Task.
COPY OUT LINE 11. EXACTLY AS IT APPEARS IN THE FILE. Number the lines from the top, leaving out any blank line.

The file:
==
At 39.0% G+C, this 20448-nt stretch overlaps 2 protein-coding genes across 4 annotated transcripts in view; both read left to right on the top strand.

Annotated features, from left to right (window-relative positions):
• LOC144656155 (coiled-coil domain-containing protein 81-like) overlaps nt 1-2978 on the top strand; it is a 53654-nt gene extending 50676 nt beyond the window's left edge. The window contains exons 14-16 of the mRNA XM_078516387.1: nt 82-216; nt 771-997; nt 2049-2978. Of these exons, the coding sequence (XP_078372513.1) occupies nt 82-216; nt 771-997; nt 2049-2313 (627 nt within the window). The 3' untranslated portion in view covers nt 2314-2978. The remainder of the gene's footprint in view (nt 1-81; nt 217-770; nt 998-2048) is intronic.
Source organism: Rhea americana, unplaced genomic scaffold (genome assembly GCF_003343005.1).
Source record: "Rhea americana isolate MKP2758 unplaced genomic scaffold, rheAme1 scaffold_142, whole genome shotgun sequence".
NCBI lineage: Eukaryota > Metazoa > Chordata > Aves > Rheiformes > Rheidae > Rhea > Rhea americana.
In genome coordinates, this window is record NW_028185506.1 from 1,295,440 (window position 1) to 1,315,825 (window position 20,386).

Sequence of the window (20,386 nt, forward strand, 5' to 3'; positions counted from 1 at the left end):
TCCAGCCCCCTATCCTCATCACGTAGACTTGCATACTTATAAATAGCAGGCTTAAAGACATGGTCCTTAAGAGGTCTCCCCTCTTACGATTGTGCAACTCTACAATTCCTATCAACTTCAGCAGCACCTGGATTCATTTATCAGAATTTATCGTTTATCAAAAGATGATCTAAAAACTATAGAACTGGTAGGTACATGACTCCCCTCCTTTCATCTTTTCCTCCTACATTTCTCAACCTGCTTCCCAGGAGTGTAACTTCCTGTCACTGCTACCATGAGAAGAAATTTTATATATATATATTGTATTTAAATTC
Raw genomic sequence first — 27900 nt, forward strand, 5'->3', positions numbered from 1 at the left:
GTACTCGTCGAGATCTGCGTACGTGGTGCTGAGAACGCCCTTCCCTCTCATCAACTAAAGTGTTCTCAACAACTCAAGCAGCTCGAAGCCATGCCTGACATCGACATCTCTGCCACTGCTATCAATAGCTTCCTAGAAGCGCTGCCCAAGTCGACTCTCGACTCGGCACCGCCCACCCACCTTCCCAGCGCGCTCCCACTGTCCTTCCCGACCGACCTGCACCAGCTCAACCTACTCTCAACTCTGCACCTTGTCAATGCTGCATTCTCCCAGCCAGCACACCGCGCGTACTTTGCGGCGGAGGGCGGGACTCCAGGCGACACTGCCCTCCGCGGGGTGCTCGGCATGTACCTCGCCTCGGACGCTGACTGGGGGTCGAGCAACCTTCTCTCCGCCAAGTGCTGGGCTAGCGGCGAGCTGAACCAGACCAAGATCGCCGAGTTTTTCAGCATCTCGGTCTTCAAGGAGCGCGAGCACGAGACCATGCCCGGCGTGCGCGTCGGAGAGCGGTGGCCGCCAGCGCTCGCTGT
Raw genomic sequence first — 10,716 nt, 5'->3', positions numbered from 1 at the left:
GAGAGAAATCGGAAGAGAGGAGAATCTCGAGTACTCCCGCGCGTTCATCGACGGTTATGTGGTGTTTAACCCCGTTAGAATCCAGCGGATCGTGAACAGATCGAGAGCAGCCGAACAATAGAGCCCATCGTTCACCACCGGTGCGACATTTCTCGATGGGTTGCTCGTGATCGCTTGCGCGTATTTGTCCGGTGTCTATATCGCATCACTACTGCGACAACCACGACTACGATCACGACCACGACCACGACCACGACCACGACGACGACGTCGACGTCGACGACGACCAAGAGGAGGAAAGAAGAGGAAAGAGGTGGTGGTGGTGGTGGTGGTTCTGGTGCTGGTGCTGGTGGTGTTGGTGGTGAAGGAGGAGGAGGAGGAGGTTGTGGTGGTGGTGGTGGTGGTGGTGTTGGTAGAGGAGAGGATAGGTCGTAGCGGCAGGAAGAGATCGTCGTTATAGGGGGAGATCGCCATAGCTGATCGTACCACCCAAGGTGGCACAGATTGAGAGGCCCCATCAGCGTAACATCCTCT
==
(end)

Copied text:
GTACTCGTCGAGATCTGCGTACGTGGTGCTGAGAACGCCCTTCCCTCTCATCAACTAAAGTGTTCTCAACAACTCAAGCAGCTCGAAGCCATGCCTGACATCGACATCTCTGCCACTGCTATCAATAGCTTCCTAGAAGCGCTGCCCAAGTCGACTCTCGACTCGGCACCGCCCACCCACCTTCCCAGCGCGCTCCCACTGTCCTTCCCGACCGACCTGCACCAGCTCAACCTACTCTCAACTCTGCACCTTGTCAATGCTGCATTCTCCCAGCCAGCACACCGCGCGTACTTTGCGGCGGAGGGCGGGACTCCAGGCGACACTGCCCTCCGCGGGGTGCTCGGCATGTACCTCGCCTCGGACGCTGACTGGGGGTCGAGCAACCTTCTCTCCGCCAAGTGCTGGGCTAGCGGCGAGCTGAACCAGACCAAGATCGCCGAGTTTTTCAGCATCTCGGTCTTCAAGGAGCGCGAGCACGAGACCATGCCCGGCGTGCGCGTCGGAGAGCGGTGGCCGCCAGCGCTCGCTGT